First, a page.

Friday, October 5, 2012

My take on: Butter

"A carton of eggs, an extra-large anchovy pizza, a stack of pancakes, an entire bucket of fried chicken, a package of uncooked hot dogs, one raw onion, a jar of peanut butter, an extra-large box of cookies, an entire meat loaf, a tub of ice cream, and one stick of butter." Doesn't sound very appetizing does it? But this is the proposed last meal of a very confused overweight teen boy. People call him Butter. People make fun of him constantly. His mother adores him, but often tries to comfort him with food. His father barely speaks to him. The girl of his dreams has no idea he exists. And now he can't take it anymore. He is going to do something drastic. He has a plan to end it all. New Year's Eve will be his last day on earth. Everyone can tune in at and watch as he eats until his death.

Butter by Erin Jade Lange is like nothing I have ever read -- in a good way. It is very outside of the box.

Butter isn't your typical high school junior. He spends his days trying to be invisible, but it's hard to do when you weigh more than 400 pounds. But in a way, Butter is invisible. He sits alone at lunch. He often spends his days at school wondering if the girl of his dreams, Anna, will notice him. The only person at school who pays him any attention is the band teacher. Butter is a gifted sax musician, but he refuses to show it off despite pleas from the Professor. If he shares his gift for music then people really will take notice of him. They won't care about his music, all people will notice is his weight.

His home life isn't much better. His mother is dedicated to him. She wants him to lose weight, but gets offended when Butter doesn't want her fatty meals. His father is hard to read. Sometimes he seems disgusted by his son, and other times he seems to actually care. But all Butter can see in his father's eyes is disappointment. The only safe haven for Butter is his room. In his room he can belt out beautiful tunes on his saxophone. But the computer is Butter's greatest resource. Online he can be anyone. He can even be a slim, handsome, athlete -- someone even Anna can be attracted to. Anna has never seen the picture of her online boyfriend, but Butter lets her believe in a lie. Online, Anna cares about him and she cares what he thinks. At school, she could care less who Butter is.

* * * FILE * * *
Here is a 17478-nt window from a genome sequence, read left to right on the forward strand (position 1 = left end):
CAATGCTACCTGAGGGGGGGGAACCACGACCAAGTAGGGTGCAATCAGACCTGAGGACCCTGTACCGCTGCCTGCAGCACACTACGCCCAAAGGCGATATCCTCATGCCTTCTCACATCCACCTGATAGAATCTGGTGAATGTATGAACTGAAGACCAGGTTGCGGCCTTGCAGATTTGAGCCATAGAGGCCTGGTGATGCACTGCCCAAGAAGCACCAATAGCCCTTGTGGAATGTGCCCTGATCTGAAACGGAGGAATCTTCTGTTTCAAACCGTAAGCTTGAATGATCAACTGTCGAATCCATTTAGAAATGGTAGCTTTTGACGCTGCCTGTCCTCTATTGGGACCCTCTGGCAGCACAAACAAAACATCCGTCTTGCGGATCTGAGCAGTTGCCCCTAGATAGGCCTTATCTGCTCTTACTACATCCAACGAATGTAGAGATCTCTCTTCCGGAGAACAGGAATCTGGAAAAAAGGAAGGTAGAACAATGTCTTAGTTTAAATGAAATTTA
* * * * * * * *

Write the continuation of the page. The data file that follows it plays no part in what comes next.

No amount of online conversations with Anna can wipeout the humiliation Butter is subjected to by his fellow students. With, his fellow students finally take notice of him. But is that a good or a bad thing? To me it was very bad. He becomes the cool kid. He becomes a "legend" around school. He finally has friends, even Anna. Is Anna's interest in him genuine? He isn't quite sure what to believe. The threat of suicide finally makes Butter visible to his fellow students. Are they really his friends? No. A real friend would try to help even if they don't think you're serious. But it's hard for Butter to know who his true friends. Butter isn't even sure he wants to commit suicide. If he goes through with it the kids will know he is serious and they truly will pity him and his family. If he doesn't go through with it, then Butter is just an attention-seeking wimp.

I did find it find it hard to believe that no one took him seriously. Not everyone is that insensitive. In times like these, you don't take a threat like that lightly. Overall, this is an engaging and fresh take on bullying. Not all bullies are created equal. In the case of Butter, bullies can sometimes disguise themselves as friends. Are you wondering if Butter goes through with it? Well you'll just have to read the book to find that out.

Rating: O.M.G.!!

Note: I received a copy of the book from the publisher (Bloomsbury) in exchange for an honest review.

No comments:

Post a Comment